Bang Bangz remains one of the best things about the Houston music scene. The trio of Mario Rodriguez, Elizabeth Salazar, and Vik Montemayor specializes in an ambient, repetitious, synth-driven kind of indie music that is really quite spellbinding. In particular, Salazar and Rodriguez's vocals cut through the binary wall of sound like a modernist version of Flowers and Machines.
Red City is the trio's first full-length release, coming a year after their stellar self-titled EP. At the time you could clearly feel the band looking for its identity apart from Rodriguez's work with Tax the Wolf, but warming to their potential as a new direction.
From the outset, Red City shows some pretty powerful evolution. It's far smoother, and Rodriguez appears to have really buckled down his production skills in crafting it.
If Bang Bangz the EP had any real flaw, it was a tendency to edge slightly into the reds on Salazar's high notes or drop Montemayor's drums under a crashing keyboard line. This time, he's got it 100 percent right.
"Voltron" opens the record very strongly, with a preamble that calls to mind Harbinger, the impossibly brilliant EP by Bang Bangz's occasional stagemates from Austin, Clouds Are Ghosts. In fact, you can hear a definite influence stemming straight from Harbinger in the opener's preamble, and the wailing choruses that echo Harbinger's "Canvas."
Where it sets itself apart, though, and what seems to be a recurring theme of the album lyrically is a strange and desperate hopelessness. I don't know what the connection is between giant anime robots and clear allusions to dying far away and alone, but whatever it is, it forms the backbone of Red City.
It doesn't get any happier with "Last Day on Earth," which is the first time on the album Rodriguez gets into the game as a vocalist. He and Salazar work very well in complementing each other across vocal lines, with Rodriguez typically taking a more conversational tone opposite Salazar's choir approach.
One of the more interesting things Bang Bangz does is use a constant repetition of lyrics in a kind of meditative, chanting mantra. When you combine it with the beepier, video-game aspect of Salazar's synth lines this time around, it feels kind of like leveling up aurally.
As you allow these motifs and memes to ricochet back and forth through your attention span like two equally skilled computers playing Pong, it has a definitely unsettling effect on the subconscious.
"Silence and violence even at the end of the line," mutters Rodriguez, slightly changing a few words with every utterance. It gets to you.
The only thing keeping Red City from being perfect is that frankly there is too much of it. It's not a long record by any stretch of the imagination, but like Provision they tend to have one good idea and then record it 11 times in a row. There just aren't enough dynamics on the album, with each song blending into each other without ever really giving you a clear impression of the work as a whole. It's a collection of songs, more than an audio narrative.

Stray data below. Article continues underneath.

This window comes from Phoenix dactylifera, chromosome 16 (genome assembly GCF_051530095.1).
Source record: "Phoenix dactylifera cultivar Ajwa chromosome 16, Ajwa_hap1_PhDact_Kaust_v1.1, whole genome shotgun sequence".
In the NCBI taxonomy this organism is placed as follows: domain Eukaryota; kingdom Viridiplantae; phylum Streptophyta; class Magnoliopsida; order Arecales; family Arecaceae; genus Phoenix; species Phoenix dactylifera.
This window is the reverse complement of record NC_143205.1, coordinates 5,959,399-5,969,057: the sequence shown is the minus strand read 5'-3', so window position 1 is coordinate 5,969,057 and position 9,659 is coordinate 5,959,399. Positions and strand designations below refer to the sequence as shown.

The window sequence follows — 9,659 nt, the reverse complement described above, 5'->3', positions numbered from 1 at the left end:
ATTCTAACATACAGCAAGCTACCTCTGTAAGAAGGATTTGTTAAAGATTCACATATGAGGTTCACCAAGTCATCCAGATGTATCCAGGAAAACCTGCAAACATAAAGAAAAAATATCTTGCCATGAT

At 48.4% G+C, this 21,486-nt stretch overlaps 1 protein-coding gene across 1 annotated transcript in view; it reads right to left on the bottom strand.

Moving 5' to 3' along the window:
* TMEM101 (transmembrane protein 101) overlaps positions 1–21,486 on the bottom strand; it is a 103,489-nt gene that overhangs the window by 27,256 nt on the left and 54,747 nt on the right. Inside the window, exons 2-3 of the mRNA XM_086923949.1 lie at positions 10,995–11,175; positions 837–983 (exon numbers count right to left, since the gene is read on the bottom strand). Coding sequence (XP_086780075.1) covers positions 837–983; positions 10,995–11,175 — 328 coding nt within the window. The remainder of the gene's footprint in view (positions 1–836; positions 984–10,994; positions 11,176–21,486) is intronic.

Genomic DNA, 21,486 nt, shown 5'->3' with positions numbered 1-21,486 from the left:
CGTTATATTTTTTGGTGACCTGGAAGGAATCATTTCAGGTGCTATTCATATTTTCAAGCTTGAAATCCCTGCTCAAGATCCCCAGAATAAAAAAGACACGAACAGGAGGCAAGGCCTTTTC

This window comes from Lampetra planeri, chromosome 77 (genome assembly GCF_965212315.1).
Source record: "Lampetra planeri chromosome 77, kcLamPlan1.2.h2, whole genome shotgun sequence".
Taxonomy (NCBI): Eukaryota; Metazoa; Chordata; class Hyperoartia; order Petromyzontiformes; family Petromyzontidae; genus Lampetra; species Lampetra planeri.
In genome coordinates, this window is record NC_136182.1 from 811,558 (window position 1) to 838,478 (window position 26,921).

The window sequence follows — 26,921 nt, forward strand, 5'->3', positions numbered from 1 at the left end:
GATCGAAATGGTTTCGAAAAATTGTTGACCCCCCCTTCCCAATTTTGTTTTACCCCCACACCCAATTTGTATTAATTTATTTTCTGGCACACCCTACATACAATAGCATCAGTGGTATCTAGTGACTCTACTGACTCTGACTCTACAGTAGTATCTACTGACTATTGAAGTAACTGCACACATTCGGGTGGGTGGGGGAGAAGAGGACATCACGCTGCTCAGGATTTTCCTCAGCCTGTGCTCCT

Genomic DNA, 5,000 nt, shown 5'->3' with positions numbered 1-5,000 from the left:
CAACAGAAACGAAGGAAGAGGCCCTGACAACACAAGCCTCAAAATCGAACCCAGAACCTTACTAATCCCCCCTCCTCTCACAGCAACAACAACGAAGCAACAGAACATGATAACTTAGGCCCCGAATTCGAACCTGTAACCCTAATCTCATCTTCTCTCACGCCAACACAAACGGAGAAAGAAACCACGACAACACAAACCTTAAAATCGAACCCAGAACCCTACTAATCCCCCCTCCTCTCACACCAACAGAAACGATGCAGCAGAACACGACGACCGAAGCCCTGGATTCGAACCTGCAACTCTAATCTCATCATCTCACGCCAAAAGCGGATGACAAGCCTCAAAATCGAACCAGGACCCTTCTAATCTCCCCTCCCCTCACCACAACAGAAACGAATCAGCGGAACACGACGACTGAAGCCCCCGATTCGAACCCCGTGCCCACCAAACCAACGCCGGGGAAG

There are moments for when it tries for a wider reach. The otherwise fantastic love duet "All I Want" opens with a few new sounds and change in timbre, which prepares you nicely for one of the few comparatively upbeat notes on Red City. But like the other shake-up moments on the record, such as "Beach Life" and the title track, it tends to just fall back into pattern. A minute into each and they become indistinguishable from last year's offerings.
Which is why it is such a surprise at how strongly it all ends. "Life for Now" is not an easy song to like, and is probably the least poppy of all 11 songs. It's got a hidden strength to it, though, that ranks it up there with other challenging listens like the title tracks from Tori Amos' Little Earthquakes or the Cranberries' No Need to Argue.
There's just more room to breathe, and you have to go hunting one step at a time on the back of Montemayor's comforting drumming as you seek Rodriguez and Salazar in a foggy web of sound. It's work, but well worth it.
I'm not counting "El Oso Mágico." It's a pretty forgettable instrumental, and if it wasn't the last track no one would miss it.
I'll bring up Harbinger one more time. The thing that makes it my favorite album of the last five years or so is how it uses five really incredible songs to tell a story, complete with acts, beats and narrative rhythm. Houston's Lotus Effect did the same thing on Rabbits & Royalty.
Bang Bangz took what could have been another succinct and memorable EP and spread it a bit too thin, but that doesn't change the quality of what's being spread. This is high-end stuff that you should absolutely be listening to, but their musical sandwich could use a bit more meat and a little less bread.
Bang Bangz plays with A Sea Es and The Suffers Saturday, March 23 at Fitzgerald's, 2706 White Oak, www.fitzlivemusic.com. Doors open at 8 p.m.
Keep the Houston Press Free... Since we started the Houston Press, it has been defined as the free, independent voice of Houston, and we would like to keep it that way. Offering our readers free access to incisive coverage of local news, food and culture. Producing stories on everything from political scandals to the hottest new bands, with gutsy reporting, stylish writing, and staffers who've won everything from the Society of Professional Journalists' Sigma Delta Chi feature-writing award to the Casey Medal for Meritorious Journalism. But with local journalism's existence under siege and advertising revenue setbacks having a larger impact, it is important now more than ever for us to rally support behind funding our local journalism. You can help by participating in our "I Support" membership program, allowing us to keep covering Houston with no paywalls.